Minimalism forces you to live in the present. Removing items associated with past memories frees you and allows you to stop living in the past. Once the past no longer has power, you can begin to live in the moment.
If you are harboring resentment towards another human being because of past hurts, choose to forgive and move on. The harm was their fault, but allowing it to impact your mood today is yours. Let go and choose to be present in the moment instead.
Addictions in your life hold you hostage. They keep you from living a completely free life and removes your focus from the moment. Find some help. Take the steps. And remove their influence over your life. Allow yourself to live in the moment addiction-free.
This is what keeps you chasing the future.No mentoring can bring a shift, until and unless you are not shaken by this misleading way of living life.No matter how great a life can turn if you understand and believe the philosophy of living in the present, you still will be captivated by the future and drawn off and on into your past.
One of the aims of mindfulness and a key factor in living a healthy life is to balance your thoughts of the past, the present, and the future. Thinking about any of them too much can have serious negative effects on our lives, but keeping the three in balance will help us to be happy and healthy people.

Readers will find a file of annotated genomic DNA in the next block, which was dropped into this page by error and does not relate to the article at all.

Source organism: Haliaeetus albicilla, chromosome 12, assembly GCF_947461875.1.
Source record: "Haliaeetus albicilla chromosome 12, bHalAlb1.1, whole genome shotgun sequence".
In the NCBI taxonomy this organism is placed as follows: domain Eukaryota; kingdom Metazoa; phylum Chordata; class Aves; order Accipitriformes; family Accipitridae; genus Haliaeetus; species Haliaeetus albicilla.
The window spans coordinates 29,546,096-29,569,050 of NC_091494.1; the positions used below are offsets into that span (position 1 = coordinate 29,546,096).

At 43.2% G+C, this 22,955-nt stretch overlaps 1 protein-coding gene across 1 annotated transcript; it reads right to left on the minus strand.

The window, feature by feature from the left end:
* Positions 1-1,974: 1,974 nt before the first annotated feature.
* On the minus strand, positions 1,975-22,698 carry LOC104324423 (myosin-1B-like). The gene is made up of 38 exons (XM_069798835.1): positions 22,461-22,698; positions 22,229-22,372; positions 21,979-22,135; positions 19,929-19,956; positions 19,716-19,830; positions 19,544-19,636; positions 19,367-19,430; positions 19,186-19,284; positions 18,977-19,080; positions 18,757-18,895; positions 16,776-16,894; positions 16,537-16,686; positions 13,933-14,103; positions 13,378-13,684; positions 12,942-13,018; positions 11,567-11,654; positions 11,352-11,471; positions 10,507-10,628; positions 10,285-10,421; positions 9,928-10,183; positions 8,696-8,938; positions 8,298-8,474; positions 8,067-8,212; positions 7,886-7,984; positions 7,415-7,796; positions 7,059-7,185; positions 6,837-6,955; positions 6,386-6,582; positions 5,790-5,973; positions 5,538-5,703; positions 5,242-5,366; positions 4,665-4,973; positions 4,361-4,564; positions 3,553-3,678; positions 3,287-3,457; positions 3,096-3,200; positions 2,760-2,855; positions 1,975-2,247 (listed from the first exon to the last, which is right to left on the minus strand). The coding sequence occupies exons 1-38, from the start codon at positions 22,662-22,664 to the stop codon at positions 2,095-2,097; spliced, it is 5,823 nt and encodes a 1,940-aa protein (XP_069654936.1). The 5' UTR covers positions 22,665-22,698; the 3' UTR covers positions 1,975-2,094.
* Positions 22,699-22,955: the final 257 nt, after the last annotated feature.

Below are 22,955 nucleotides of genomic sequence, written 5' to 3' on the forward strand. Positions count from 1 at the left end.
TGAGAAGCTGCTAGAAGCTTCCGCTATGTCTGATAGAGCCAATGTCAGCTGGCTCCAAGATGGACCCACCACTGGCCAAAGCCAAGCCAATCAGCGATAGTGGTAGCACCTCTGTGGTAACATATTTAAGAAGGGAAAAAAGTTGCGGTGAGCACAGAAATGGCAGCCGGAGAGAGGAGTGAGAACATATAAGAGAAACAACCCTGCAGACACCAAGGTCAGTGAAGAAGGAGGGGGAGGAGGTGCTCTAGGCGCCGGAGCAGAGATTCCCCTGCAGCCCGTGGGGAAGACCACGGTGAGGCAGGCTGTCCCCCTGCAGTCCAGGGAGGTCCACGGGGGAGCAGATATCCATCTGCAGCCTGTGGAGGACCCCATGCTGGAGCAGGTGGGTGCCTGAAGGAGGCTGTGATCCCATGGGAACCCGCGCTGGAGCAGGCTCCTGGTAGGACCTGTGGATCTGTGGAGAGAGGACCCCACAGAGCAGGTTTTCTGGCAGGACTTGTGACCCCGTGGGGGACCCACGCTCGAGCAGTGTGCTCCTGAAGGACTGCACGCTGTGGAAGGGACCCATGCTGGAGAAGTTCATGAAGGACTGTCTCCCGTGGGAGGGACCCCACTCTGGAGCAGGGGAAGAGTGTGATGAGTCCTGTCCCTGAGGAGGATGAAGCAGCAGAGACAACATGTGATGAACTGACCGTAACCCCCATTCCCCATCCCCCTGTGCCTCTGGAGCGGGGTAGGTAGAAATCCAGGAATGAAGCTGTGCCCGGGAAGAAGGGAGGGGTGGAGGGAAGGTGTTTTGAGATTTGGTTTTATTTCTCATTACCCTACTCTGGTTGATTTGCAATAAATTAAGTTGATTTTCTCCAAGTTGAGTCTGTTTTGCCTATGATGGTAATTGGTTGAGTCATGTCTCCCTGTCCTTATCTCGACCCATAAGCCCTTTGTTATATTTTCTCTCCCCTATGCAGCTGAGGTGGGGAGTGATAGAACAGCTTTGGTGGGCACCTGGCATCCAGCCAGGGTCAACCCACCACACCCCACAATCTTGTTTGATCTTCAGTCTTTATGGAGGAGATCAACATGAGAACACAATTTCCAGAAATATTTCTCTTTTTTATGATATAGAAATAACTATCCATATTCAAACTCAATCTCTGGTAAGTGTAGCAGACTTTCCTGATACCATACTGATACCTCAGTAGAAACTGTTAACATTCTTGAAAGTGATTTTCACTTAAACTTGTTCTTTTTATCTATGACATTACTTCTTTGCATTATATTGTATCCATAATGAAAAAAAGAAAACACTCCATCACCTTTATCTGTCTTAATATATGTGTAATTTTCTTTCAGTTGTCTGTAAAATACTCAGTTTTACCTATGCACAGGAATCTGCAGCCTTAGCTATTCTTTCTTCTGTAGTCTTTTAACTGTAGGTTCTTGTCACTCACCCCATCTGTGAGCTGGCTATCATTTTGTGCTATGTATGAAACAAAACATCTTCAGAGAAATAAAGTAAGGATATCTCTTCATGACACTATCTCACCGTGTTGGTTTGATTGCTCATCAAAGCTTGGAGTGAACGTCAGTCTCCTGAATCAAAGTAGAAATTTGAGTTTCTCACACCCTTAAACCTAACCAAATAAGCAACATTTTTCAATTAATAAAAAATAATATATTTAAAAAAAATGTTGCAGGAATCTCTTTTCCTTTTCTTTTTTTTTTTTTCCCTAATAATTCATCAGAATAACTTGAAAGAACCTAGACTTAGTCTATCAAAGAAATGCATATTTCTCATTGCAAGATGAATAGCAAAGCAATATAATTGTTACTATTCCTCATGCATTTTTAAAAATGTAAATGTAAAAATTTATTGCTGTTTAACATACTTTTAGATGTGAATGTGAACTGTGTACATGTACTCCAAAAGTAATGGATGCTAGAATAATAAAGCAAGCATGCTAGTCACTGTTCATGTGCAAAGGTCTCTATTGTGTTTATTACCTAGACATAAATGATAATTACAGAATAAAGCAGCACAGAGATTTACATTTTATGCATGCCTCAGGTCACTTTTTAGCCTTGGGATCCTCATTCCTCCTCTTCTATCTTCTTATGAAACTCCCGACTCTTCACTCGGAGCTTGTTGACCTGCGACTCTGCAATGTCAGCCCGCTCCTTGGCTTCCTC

If the breathing exercise above sounds helpful, you might want to try some other exercises intended to boost your mindfulness and sense of present moment awareness. These 5 exercises are some good ways to get started.
Starting with your toes, focus your attention on one part of your body at a time. Pay attention to how that area is feeling and notice any sensations that you are experiencing (Scott, n.d.). After a few moments of focused attention, move up to the next part of your body (i.e., after your toes, focus on your feet, then ankles, then calves, etc.).